Source: EurekAlert! - Social and Behavioral Science - May 22, 2019 Category: International Medicine & Public Health Source Type: news

New therapeutic target for depression identified
(University of Malaga) There are different pharmacological treatments for depression, mainly therapies that act on the serotonin system -- the so-called SSRIs (selective serotonin reuptake inhibitors). However, it has been evidenced that these antidepressants take around two weeks to have an effect and, what's more, around 30% of patients are resistant to this drug.Researchers of the Department of Human Physiology of the UMA Faculty of Medicine have taken a step closer to a new therapeutic target to face this mental disorder. (Source: EurekAlert! - Social and Behavioral Science)
Source: EurekAlert! - Social and Behavioral Science - May 22, 2019 Category: International Medicine & Public Health Source Type: news

Doctoral dissertation: The Secret Gospel of Mark is not a fake
(University of Helsinki) Dissertation research in New Testament exegetics proves that the letter by Clement of Alexandria to Theodore, a suspected forgery, is in fact genuine. The letter contains controversial passages from The Secret Gospel of Mark (also known as The Longer Gospel of Mark). (Source: EurekAlert! - Social and Behavioral Science)
Source: EurekAlert! - Social and Behavioral Science - May 22, 2019 Category: International Medicine & Public Health Source Type: news

Strategies for racetrack betting
(World Scientific) 'Exotic Betting at the Racetrack,' by William T. Ziemba, is a thorough account of racetrack betting. It covers the efficient-inefficient strategy to price and find profitable racetrack bets, along with handicapping that provides actual bets made by the author on essentially all of the major wagers offered at US racetracks. (Source: EurekAlert! - Social and Behavioral Science)
Source: EurekAlert! - Social and Behavioral Science - May 22, 2019 Category: International Medicine & Public Health Source Type: news

Help for youth who have experienced sexual or physical abuse
(Goethe University Frankfurt) There have not been many scientifically evaluated therapies for teens and young adults who have suffered physical or sexual abuse until now. Psychologists at Goethe University have closed the gap by developing a psychotherapeutic approach designed specifically for this age group. Its effectiveness has now been proved in a nationwide study lasting four years. (Source: EurekAlert! - Social and Behavioral Science)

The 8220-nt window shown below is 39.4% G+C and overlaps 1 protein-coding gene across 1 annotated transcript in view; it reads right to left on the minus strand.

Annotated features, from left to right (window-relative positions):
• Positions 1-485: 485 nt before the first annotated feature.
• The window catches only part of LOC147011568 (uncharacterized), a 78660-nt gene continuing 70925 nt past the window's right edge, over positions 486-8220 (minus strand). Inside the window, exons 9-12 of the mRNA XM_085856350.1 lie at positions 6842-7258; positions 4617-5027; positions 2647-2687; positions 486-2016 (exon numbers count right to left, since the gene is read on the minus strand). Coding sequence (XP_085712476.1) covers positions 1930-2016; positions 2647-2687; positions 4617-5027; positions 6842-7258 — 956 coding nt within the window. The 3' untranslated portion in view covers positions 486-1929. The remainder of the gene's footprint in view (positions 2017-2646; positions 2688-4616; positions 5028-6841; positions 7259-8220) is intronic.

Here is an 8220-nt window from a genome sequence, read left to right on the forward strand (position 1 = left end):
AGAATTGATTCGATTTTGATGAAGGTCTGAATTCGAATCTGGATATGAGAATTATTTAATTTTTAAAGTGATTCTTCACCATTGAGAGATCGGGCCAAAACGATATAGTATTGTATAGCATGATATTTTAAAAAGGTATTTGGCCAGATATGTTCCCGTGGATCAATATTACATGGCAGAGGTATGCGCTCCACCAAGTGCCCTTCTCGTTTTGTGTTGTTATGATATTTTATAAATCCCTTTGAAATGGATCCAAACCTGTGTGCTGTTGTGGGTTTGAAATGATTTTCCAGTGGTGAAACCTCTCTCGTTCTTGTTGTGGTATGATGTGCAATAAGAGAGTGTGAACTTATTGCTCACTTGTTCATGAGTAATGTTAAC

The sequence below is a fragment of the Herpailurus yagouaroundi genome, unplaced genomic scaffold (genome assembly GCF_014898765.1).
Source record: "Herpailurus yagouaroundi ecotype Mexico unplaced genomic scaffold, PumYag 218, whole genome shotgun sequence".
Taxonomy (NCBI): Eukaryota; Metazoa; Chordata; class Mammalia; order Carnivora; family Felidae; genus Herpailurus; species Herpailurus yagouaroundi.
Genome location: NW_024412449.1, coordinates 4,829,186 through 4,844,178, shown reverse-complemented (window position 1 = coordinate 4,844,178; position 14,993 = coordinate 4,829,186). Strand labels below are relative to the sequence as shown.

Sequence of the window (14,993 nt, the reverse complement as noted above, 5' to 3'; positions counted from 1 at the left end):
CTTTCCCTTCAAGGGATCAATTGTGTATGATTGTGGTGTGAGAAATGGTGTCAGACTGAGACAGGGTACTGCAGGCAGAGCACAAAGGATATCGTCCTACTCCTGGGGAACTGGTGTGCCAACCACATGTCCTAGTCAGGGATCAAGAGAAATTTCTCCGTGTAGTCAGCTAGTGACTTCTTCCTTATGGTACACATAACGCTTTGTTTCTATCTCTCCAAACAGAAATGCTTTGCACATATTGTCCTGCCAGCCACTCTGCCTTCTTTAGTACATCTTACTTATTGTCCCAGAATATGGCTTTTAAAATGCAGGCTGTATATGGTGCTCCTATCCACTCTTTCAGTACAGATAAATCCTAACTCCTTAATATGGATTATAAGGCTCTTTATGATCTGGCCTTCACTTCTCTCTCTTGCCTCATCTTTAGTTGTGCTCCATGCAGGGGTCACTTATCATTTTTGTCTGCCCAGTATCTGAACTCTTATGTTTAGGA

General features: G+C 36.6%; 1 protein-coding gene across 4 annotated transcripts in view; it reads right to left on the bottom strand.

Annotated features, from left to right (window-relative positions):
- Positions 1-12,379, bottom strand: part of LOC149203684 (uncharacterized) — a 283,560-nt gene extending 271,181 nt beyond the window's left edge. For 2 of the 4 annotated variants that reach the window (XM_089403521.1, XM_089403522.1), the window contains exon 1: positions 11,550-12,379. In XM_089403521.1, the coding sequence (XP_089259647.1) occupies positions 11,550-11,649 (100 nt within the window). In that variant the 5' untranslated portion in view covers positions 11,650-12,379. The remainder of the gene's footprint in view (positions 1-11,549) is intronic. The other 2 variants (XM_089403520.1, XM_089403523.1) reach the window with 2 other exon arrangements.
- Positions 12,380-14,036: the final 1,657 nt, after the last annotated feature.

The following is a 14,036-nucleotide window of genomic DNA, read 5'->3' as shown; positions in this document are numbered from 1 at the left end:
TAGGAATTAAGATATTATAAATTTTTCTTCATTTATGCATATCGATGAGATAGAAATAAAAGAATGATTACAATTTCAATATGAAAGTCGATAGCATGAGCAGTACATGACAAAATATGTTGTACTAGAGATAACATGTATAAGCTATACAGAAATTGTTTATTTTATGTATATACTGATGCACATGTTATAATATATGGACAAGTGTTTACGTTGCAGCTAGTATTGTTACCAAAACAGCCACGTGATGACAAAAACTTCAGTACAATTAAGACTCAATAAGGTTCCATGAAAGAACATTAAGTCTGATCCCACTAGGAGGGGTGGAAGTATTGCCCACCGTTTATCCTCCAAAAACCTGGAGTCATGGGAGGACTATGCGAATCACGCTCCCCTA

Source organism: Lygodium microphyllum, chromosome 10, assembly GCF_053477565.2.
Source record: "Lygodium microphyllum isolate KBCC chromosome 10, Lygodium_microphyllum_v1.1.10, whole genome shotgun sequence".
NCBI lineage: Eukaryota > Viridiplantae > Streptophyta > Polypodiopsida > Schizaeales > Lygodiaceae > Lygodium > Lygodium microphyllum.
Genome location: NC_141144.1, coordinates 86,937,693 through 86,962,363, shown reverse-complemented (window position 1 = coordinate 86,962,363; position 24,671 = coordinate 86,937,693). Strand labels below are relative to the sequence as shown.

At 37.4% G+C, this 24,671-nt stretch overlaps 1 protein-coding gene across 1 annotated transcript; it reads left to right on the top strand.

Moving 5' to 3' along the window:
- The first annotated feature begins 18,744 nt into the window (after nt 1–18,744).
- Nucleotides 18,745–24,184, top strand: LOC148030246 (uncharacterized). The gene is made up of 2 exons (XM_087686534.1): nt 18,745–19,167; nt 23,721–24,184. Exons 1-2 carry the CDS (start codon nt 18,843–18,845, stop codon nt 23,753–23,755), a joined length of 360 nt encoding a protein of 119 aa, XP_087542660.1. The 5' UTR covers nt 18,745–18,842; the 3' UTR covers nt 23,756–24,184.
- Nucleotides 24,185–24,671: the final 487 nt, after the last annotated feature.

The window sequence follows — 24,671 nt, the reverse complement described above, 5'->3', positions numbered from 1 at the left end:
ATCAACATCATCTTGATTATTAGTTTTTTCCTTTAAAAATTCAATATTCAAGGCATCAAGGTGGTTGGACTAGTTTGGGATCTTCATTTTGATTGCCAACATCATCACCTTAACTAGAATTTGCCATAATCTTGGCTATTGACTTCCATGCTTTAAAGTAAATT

Source: EurekAlert! - Social and Behavioral Science - May 22, 2019 Category: International Medicine & Public Health Source Type: news

Lack of evaluation in countering violent extremism may boost terror threat
(University of Birmingham) A lack of evaluation of the impact of countering violent extremism (CVE) and counter-terrorism (CT) efforts may actually be increasing the threat and risk of terrorism, a new study points out. (Source: EurekAlert! - Social and Behavioral Science)
Source: EurekAlert! - Social and Behavioral Science - May 22, 2019 Category: International Medicine & Public Health Source Type: news

NUS pilot study opens new possibilities for AI to enhance cognitive performance
(National University of Singapore) Results of a pilot study conducted by researchers from the National University of Singapore provided evidence that an artificial intelligence known as CURATE.AI has the potential to enhance learning, and could pave the way for promising applications in personalized digital therapy, including the prevention of cognitive decline. (Source: EurekAlert! - Social and Behavioral Science)
Source: EurekAlert! - Social and Behavioral Science - May 22, 2019 Category: International Medicine & Public Health Source Type: news

Chimpanzees at the crossroads: adapt to living outside protected areas
(University of Kent) Chimpanzees at the crossroads: how they adapt to living outside protected areasResearch carried out into the impact of changes to chimpanzee habitats found they have adapted to human developments in a number of ways -- including learning how to cross roads safely and the best times to visit human habitats -- but their survival is still threatened. (Source: EurekAlert! - Social and Behavioral Science)